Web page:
Six months ago, I had long blond hair. Today I am bald.
Just before I started chemo, I had my hair cut short. Less than two weeks later, right after my first chemo treatment, it started to fall out. It started coming out in clumps, so I got a buzz cut that was actually quite cute. Within days what little hair that was left fell out.
That was before I lost my eyebrows and long eyelashes.
When I go outside, I wear a scarf or a cap. When I’m inside, I take it off. Lately, I’ve been removing whatever is covering my bald head while inside a store. Most always while at the cancer center.
I walk with a cane because of poor balance. The state handicapped sticker on my car is temporary, but it is a huge help when I go to the store.
I look at myself in the mirror and barely recognize myself. I know. I know. It’s just hair and it will grow back. This is true. I’m not that vain. However, it is difficult to see how I look today compared to six months ago.
We won’t talk about the weight loss. Nearly 30 lbs. to date.
We won’t talk about the numbness in my fingers and toes.
We won’t talk about the eye floaters that popped up on the day of chemo #5.
We won’t talk about the constant lack of energy and inability to sleep more than 2 or 3 hours at a time.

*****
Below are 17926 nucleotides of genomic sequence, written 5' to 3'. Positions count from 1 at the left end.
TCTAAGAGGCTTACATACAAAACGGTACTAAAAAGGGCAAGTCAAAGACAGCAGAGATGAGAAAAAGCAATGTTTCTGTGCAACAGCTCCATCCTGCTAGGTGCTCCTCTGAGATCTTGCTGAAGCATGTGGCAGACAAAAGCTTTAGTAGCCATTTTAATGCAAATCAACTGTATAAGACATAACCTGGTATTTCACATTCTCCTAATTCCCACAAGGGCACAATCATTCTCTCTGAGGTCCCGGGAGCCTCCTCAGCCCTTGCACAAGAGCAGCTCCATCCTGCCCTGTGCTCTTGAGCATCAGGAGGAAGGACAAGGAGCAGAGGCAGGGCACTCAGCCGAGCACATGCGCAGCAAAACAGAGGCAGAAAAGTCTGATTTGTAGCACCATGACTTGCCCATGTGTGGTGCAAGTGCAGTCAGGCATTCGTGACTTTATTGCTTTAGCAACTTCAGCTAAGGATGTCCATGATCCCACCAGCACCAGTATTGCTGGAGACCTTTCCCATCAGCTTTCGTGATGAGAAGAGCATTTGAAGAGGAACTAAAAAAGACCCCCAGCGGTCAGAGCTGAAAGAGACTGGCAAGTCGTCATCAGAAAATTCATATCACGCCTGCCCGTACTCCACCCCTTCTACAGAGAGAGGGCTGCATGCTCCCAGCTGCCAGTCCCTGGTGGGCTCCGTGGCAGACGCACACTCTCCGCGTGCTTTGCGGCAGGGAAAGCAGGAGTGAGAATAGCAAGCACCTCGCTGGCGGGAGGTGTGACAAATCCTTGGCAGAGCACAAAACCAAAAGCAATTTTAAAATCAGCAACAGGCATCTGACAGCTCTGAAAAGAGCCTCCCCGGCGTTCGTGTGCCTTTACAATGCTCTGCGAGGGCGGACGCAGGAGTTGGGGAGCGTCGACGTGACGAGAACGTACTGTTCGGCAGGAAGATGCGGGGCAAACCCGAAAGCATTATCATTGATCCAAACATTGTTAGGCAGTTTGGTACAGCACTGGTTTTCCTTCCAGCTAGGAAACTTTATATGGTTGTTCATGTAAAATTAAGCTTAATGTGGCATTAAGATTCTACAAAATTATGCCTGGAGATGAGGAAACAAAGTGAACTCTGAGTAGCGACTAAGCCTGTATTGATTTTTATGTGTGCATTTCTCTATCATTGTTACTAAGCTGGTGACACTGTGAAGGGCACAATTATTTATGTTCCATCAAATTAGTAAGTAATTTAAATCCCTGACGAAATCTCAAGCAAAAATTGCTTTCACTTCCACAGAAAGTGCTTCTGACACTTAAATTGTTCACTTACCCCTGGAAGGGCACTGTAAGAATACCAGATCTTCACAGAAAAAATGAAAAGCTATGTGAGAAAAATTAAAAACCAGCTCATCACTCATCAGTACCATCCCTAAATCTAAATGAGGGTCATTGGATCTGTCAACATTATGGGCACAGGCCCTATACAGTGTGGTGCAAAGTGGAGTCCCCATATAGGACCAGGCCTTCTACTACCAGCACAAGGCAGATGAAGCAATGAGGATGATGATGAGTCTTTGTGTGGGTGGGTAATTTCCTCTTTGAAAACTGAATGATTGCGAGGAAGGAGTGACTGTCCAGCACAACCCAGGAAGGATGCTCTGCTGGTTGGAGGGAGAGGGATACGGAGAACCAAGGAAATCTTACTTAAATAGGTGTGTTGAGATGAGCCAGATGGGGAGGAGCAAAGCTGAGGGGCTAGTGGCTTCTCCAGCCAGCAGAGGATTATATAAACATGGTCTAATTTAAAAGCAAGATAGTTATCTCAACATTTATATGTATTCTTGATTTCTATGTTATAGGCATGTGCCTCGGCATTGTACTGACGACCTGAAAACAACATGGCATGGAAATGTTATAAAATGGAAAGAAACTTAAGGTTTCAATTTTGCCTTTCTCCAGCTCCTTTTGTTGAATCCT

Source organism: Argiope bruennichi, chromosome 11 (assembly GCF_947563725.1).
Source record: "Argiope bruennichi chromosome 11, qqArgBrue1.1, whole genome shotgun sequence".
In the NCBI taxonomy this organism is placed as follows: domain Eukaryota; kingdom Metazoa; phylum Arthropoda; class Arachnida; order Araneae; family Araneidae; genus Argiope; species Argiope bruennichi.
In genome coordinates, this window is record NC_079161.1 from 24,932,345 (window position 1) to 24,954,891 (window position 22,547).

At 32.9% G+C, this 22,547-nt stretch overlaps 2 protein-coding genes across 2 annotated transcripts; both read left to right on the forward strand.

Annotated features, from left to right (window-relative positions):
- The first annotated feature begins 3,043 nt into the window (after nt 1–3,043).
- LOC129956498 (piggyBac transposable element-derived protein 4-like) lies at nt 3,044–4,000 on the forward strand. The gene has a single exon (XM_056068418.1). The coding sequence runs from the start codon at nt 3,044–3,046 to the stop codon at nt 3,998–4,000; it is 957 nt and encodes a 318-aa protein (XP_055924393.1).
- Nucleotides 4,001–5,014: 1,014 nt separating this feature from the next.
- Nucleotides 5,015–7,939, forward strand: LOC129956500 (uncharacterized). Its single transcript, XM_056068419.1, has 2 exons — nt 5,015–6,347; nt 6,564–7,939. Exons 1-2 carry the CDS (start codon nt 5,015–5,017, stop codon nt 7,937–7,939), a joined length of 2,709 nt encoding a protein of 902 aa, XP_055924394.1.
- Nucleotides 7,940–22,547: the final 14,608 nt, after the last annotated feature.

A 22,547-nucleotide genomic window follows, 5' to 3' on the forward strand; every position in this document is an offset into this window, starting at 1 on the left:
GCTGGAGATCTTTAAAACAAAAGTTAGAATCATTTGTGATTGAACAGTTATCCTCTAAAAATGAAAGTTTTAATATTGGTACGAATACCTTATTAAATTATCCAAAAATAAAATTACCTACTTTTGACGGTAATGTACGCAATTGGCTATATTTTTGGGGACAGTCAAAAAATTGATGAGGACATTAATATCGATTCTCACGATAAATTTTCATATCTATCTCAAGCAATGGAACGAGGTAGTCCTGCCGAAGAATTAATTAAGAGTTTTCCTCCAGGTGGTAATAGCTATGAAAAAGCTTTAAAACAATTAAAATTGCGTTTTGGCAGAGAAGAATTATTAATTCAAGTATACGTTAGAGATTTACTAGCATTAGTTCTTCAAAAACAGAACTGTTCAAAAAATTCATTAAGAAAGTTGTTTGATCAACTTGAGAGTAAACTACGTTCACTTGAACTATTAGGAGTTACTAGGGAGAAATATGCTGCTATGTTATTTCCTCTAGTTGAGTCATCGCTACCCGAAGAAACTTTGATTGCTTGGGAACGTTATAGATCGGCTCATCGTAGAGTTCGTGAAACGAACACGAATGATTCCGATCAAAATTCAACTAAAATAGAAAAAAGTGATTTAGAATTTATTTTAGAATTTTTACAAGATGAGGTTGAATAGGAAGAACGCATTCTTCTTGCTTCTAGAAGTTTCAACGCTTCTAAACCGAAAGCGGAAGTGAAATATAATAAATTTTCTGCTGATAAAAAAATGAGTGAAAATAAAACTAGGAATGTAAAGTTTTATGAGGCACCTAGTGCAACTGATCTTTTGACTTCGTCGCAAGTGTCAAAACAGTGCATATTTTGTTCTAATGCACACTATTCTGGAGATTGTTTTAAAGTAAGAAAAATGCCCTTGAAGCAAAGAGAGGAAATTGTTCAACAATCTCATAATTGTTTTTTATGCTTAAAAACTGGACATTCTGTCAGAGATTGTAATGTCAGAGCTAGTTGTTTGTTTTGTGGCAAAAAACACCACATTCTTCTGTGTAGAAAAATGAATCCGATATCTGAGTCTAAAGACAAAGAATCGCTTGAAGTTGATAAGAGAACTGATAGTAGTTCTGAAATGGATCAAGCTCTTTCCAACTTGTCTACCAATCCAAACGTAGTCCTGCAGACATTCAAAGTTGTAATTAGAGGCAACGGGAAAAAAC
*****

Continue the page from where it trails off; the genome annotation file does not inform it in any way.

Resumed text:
What I want to focus on are the results of my last two PET scans. No visible signs of cancer. My next PET will be week after next. I’m praying for the same results. No visible signs of cancer.
I have completed six rounds of the most intense chemo known to man. It has killed off everything – good and bad. Every 21 days I have spent hours at the cancer center hooked up to all kinds of infusions. The port in my chest has been a lifesaver.
Every Monday, I have shown up for lab work. The week after chemo is the most difficult because the results are very low. I’m sick for at least 10 days and slowly regain some strength. Food tastes like metal so I don’t eat much. I call these days the 10 days from hell. They are.
It is now time to move on to the next phase of this journey. In just a couple of weeks, after my next PET scan, I will meet with my doctor and she will lay out a plan of action for the next several months that will probably then become the next several years.
I know that it will take time for certain side effects to go away and even longer for my hair to grow back. The numbness in my fingers and toes may never go away. There is no guarantee.
As difficult as it has been going through chemo … and there have been times when I wanted to give up … the support that I have received from family, friends, and the cancer center got me to where I am today.
There are no words for the sense of gratitude that I am feeling today.